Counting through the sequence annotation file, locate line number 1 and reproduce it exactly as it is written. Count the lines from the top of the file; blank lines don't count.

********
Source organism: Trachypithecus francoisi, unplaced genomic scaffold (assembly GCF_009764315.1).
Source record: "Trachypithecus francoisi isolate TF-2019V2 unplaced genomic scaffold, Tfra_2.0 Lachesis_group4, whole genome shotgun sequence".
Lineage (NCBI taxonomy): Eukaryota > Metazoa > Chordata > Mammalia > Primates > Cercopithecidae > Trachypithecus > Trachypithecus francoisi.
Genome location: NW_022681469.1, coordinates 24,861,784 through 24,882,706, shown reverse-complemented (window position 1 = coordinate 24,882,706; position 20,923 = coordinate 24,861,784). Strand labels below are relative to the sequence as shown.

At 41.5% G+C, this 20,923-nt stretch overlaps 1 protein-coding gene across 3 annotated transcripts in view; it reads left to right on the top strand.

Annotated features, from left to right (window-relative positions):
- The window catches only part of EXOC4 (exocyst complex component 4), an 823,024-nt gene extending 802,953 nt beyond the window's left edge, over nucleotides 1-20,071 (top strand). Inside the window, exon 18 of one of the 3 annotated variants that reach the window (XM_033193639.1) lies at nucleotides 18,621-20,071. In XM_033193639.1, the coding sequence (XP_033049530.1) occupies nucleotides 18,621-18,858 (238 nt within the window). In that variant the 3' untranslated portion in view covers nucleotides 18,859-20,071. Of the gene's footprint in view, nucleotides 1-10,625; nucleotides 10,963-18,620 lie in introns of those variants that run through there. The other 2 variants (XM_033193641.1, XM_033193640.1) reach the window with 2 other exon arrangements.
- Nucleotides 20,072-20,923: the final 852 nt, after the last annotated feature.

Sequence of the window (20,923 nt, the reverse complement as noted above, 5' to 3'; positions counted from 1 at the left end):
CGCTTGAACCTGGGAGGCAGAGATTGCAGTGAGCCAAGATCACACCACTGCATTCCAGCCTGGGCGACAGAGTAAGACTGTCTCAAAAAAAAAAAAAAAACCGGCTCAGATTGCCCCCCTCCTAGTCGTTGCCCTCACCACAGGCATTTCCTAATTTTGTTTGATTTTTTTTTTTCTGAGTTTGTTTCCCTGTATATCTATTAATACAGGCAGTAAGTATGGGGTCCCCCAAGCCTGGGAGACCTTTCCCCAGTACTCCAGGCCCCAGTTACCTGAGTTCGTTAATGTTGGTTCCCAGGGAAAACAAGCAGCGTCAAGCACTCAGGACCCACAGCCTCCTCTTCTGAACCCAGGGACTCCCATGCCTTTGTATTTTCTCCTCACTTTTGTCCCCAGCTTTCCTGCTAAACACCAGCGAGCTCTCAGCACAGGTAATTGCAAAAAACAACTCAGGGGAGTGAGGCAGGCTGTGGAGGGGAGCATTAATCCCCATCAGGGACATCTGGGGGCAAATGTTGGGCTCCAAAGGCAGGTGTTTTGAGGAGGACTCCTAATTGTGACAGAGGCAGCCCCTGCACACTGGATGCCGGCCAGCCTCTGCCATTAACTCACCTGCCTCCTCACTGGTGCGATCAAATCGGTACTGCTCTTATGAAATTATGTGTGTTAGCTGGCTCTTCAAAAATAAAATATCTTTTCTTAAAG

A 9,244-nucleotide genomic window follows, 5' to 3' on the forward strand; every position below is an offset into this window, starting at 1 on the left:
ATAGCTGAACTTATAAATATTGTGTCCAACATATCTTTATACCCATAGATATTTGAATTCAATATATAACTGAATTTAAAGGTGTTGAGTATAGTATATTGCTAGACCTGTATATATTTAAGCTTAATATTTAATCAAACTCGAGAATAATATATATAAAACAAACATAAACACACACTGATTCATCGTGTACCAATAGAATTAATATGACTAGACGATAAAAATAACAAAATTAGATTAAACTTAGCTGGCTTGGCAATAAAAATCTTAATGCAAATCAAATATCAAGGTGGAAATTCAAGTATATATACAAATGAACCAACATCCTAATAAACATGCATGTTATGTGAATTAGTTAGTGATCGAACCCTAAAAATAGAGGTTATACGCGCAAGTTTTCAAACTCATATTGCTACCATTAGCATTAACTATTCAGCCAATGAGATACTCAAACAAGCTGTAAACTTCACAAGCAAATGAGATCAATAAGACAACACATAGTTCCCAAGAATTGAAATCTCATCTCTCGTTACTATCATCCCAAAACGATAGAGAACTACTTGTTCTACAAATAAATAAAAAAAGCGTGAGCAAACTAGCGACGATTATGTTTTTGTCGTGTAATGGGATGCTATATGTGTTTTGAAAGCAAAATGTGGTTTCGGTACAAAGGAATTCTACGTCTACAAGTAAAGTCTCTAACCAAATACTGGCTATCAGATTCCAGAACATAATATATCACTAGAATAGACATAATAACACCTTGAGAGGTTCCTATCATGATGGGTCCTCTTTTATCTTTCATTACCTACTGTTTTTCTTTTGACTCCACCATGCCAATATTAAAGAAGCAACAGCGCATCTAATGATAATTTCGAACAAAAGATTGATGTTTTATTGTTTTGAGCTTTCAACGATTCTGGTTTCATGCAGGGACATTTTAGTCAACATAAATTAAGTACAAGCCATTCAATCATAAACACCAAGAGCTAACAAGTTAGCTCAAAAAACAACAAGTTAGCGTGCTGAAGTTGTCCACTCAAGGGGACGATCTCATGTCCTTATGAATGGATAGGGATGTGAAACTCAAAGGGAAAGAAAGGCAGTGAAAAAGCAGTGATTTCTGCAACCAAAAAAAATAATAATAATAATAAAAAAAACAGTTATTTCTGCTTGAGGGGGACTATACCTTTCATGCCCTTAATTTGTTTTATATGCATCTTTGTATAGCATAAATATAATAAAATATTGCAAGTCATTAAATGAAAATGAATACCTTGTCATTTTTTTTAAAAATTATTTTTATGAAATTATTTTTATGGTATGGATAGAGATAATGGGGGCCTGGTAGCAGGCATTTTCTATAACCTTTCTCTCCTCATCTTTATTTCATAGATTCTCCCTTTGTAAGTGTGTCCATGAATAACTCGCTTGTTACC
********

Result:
Source organism: Trachypithecus francoisi, unplaced genomic scaffold (assembly GCF_009764315.1).